Going Holistic

The question among developers, technicians and business people always seems to be: What is more important - functionality, security, performance, clean code, project processes, et cetera, et cetera...? As a consultant - and therefore usually an outsider to any principal discussion with any customer - I try to go holistic. That is, to touch down on as many of these things as possible. The key is to do without being overwhelmed by the sheer amount of work and/or information.

Going holistic is the act of stepping back for a second to study the solution as a whole - end to end - (insert your own buzzword here). It is an golden attempt to check "if we're missing anything". Usually, it seems, we're missing quite a bit. Whenever I talk to technicians they focus on maintanence and hardware, if the discussion is with developers the talk is on clean code, code reuse, new stuff to try out, old problems to solve and business, of course, wants to discuss functionality, ease-of-use and time-to-market. Some quite interesting things happen when you go holistic in these kinds of discussions.

Let's delve in to the example of developers talking. It's a common mistake to "forget" performance and deployment. Developers tend to gloss over the fact that code has major impact on performance. Usually the response goes something like: "We have enough problems meeting our deadlines coding the needed functionality. Let's worry about performance when we get this stuff deployed. I'm sure we can just tune the app server or whatever." Wanna go holistic on this one? I always want to do that whenever I hear something like this. I try to direct the conversion towards NFR (non functional requirements), platform dependencies (do we HAVE to use MS Access?) and caching. The discussion usually then goes on to involve stuff like performance testing, unit testing, automatic builds and whatnot.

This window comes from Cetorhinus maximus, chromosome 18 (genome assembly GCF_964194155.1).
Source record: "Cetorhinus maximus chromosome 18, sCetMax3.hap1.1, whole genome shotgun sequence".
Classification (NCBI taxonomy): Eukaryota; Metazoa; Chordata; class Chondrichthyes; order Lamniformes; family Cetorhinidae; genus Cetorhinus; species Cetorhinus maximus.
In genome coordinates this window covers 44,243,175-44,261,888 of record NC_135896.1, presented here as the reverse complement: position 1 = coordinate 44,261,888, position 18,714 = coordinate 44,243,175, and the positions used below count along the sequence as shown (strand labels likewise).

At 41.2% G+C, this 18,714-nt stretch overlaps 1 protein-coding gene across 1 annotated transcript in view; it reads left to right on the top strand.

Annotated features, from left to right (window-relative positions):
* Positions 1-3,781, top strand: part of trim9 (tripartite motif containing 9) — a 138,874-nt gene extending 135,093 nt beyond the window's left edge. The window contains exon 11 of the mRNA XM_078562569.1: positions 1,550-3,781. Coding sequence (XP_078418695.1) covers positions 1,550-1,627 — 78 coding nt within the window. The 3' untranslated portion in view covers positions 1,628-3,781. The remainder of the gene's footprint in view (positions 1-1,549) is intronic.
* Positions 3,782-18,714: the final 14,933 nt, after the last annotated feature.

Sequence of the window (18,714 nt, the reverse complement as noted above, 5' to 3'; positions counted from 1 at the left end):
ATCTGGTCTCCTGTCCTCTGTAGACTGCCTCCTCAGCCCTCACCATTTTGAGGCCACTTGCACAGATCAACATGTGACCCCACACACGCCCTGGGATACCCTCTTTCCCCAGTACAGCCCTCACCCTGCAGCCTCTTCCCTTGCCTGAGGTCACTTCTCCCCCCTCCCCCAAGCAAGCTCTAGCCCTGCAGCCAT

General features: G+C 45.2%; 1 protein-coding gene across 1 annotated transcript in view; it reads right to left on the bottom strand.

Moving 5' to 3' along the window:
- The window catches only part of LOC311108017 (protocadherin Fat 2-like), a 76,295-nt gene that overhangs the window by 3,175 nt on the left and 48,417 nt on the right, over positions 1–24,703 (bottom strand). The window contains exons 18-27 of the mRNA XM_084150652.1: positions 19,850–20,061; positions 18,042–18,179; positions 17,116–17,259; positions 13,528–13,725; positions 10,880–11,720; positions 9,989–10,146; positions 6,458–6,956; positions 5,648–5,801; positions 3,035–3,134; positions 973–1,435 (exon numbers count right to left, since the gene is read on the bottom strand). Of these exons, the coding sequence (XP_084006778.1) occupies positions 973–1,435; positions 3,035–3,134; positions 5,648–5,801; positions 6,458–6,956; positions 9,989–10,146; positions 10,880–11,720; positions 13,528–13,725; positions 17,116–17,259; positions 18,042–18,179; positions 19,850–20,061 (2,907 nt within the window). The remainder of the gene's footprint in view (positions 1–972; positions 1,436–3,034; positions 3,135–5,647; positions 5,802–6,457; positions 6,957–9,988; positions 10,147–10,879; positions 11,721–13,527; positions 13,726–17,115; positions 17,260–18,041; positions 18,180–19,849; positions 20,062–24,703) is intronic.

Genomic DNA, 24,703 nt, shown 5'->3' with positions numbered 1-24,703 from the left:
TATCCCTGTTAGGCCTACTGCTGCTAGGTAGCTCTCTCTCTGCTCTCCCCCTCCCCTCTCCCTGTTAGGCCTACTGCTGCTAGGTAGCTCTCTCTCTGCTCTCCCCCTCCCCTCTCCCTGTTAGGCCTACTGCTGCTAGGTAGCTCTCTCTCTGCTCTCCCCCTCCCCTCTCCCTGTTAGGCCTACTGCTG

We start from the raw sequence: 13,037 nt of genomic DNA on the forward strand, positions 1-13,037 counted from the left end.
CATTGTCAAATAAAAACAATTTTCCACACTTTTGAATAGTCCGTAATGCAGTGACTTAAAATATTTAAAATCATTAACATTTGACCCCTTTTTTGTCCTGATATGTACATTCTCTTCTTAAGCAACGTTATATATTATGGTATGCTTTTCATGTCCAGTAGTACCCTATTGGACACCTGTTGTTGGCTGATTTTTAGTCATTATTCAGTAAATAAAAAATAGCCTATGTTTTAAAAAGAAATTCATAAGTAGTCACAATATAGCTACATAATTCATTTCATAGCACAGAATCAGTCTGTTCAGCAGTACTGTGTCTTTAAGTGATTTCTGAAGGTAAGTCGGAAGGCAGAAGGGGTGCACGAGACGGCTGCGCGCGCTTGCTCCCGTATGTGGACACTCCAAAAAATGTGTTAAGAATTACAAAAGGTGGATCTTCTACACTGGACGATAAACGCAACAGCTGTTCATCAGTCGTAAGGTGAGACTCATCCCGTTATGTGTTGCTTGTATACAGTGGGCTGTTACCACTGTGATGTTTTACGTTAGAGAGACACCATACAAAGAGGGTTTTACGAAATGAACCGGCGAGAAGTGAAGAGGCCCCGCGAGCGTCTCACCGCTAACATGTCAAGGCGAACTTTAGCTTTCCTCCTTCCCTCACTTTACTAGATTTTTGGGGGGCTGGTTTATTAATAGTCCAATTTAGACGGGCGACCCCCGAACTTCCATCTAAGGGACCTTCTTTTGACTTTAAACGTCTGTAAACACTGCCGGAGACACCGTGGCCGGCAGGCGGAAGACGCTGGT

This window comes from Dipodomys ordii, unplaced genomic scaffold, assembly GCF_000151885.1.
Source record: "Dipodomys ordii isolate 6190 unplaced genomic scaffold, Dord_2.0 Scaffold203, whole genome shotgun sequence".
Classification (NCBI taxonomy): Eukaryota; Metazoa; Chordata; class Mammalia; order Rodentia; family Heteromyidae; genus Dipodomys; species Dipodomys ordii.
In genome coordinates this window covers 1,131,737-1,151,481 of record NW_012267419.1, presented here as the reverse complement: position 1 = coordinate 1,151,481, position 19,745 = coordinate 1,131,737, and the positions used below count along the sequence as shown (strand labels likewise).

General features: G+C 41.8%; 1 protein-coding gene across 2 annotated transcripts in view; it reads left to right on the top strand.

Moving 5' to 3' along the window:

Performance is not some kind of magic liquid you pour over the finished code base prior to launch. It's an important strategy consideration that involves choice of platform, deployment architecture, software architecture, external components and coding styles. Setting the customers expectations to performance is the key to any successfully performing application - whatever the expectations: If they are higher than what you can deliver, the application will disappoint the users! Discussing performance with the hosting department is crucial - but why don't we do it every time then?

This is what I mean about going holistic. And I try to do it as often as I can. But there are some caveats here. You can't change the world - some times you can't even change your own project dependencies. If you start talking about end-to-end, performance, or whatever high-level stuff at the wrong time, people will get frustrated. Of course, they are on a budget, they have stuff to do, code to write. They have no use for all these extra tasks and considerations. Therefore it's a tightrope walk to go holistic. You always have to have your ears and eyes open - when people start losing interest in your ramblings about the perfect application, you must stand down. Wait for another day - or maybe you are talking to the wrong people. Maybe you should mention this problem you discovered to the project manager, the boss, the lead techie, someone else.

Everyone needs to get their heads out of the soup from time to time. The need for holistic thinking is stronger the more complex your solution is. And not just in the beginning of a project. Every meeting could spur a need for stepping back and thinking: "What the... This has a funny smell!" That's when you must go holistic!